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German football chief ends DW interview

March 13, 2019

In an exclusive DW interview, the head of German football said governing bodies must be prepared to make changes to major competitions. Reinhard Grindel later stormed out after he was asked a financial question.

DW-Interview mit Reinhard Grindel, DFB-Präsident
DFB President Reinhard Grindel walked out of an interview with DW Journalist Florian Bauer.Image: DW/C. Springer

German FA President Grindel in an exclusive talk with DW

Amid a reported $25 billion offer from a consortium of investors to shake up FIFA's club and national team competitions, football's future is up for grabs, at least in the commercial sense.

In an exclusive interview with DW, German FA President and UEFA Vice-President Reinhard Grindel answered questions on the proposal to introduce a new Club World Cup. But the former CDU politician was less than pleased when pressed on how financially lucrative a new international tournament would be for the German FA. The 57-year-old eventually stormed out of the interview.

But before the walkout, Grindel gave a small insight into his, and perhaps more widely UEFA's, thinking about a Club World Cup, which would bring together the world's biggest clubs for an unprecedented tournament. The FIFA Council will meet on Friday in Miami to discuss the proposal, among other things.

Grindel claimed such a tournament would benefit all clubs and leagues rather than simply add to the ever widening gap between the elite clubs and their smaller counterparts.

"A Club World Cup would be better for smaller and medium-sized leagues and clubs," Grindel told DW.

Financial motives

Grindel believes "solidarity payments" would trickle down to smaller clubs and leagues, even if they don't receive similarly vast sums to those that would most likely reach the coffers of the few elite teams that would compete in a Club World Cup.

"We have this situation because commercial enterprises staged international tournaments for clubs with vast prize sums. But the money from TV rights and sponsorship doesn't remain in football. It also goes to investors," he said.

The reference was to tournaments held in recent years during the European off-season, which have been organized by non-footballing institutions.

The International Champions Cup in particular has grown into a lucrative event, with the biggest clubs from England, France, Germany, Italy, and Spain taking part in the 2018 edition. Matches were held across the United States, Europe and Singapore.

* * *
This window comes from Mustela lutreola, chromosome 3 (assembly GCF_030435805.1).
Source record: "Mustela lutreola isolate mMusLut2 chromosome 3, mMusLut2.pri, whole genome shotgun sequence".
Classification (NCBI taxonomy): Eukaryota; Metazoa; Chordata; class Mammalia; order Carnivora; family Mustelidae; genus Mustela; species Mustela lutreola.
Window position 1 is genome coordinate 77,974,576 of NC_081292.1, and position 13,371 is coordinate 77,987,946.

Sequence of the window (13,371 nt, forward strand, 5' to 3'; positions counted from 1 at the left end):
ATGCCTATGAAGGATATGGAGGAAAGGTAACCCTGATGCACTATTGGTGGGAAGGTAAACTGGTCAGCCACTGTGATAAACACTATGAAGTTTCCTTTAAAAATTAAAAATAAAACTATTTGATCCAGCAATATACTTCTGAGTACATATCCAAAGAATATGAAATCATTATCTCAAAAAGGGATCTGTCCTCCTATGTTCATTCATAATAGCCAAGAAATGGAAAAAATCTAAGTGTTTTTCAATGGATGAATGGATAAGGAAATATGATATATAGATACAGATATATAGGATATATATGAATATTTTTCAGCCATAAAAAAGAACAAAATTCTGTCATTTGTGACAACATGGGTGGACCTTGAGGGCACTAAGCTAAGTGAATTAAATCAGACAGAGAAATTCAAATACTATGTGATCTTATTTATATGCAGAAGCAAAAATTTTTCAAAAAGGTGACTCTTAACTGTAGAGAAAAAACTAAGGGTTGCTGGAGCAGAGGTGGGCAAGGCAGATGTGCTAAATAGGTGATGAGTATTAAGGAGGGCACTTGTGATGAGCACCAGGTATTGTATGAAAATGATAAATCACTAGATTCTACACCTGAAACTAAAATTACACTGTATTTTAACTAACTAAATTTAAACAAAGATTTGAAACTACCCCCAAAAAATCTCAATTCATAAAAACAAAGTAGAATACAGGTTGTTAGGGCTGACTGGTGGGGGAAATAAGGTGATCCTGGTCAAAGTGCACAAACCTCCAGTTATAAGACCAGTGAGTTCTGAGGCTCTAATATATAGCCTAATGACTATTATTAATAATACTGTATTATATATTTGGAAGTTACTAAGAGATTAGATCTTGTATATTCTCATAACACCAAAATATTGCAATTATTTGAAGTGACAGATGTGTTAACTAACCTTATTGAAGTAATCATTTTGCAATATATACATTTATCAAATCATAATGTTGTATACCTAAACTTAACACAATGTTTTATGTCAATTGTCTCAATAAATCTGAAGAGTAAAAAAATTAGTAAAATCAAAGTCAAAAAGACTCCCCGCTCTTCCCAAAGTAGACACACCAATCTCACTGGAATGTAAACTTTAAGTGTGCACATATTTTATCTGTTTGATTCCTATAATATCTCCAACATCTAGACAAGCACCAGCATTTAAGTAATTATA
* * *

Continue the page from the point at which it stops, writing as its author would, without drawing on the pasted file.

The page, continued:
Fußball FC Bayern München Jugendspieler Chris Richards
Bayern Munich and Manchester City competing in the International Champions Cup.Image: picture-alliance/Zuma/M. Houben

"If we don't hold a competition like (the Club World Cup), then commercial enterprises will. And then there won't be any solidarity payments," Grindel said.

"Therefore, smaller clubs would not be particularly disadvantaged by the new competition."

An expanded Nations League

The makeup of the Club World Cup is still under question, with Grindel saying talks among the FIFA Council would revolve around how clubs are selected for the tournament and whether or not "all 211 member associations should profit from it".

Another point on the agenda for the FIFA Council, which meets in Miami on Friday, was the possibility of a global Nations League for international teams, which would expand on the European edition that was introduced last year.

Grindel said more groundwork was necessary and that it would not be voted on "for the foreseeable future".

"I can't judge (whether it would be lucrative for the German FA) because we don't know anything about the economic basis," he added when asked about the possible financial windfall such a tournament would bring.

DW-Interview mit Reinhard Grindel, DFB-Präsident
Image: DW/C. Springer

Fiery walkout

When asked to respond to reports that $25 billion could be accumulated for both competitions — the Club World Cup and a Global Nations League — Grindel snapped, and refused to answer.

"That's not going to get us anywhere. You're constantly trying to put words in my mouth. You're trying to set me up to say that there won't be a Global Nations League.”

The interview ended there, with Grindel walking away without answering questions on the proposal to increase the Qatar World Cup from 32 to 48 teams. That will be another issue for the FIFA Council to discuss when they meet on Friday, but any insight into the German FA president's thought process will remain a mystery.

This Friday, the FIFA Council will meet in Miami to discuss not only the possible expansion of the Qatar World Cup from 32 to 48 teams, but also the proposal to introduce a new Club World Cup and a Global Nations League, to mimic the European version brought in last year.

The interview was conducted by Florian Bauer.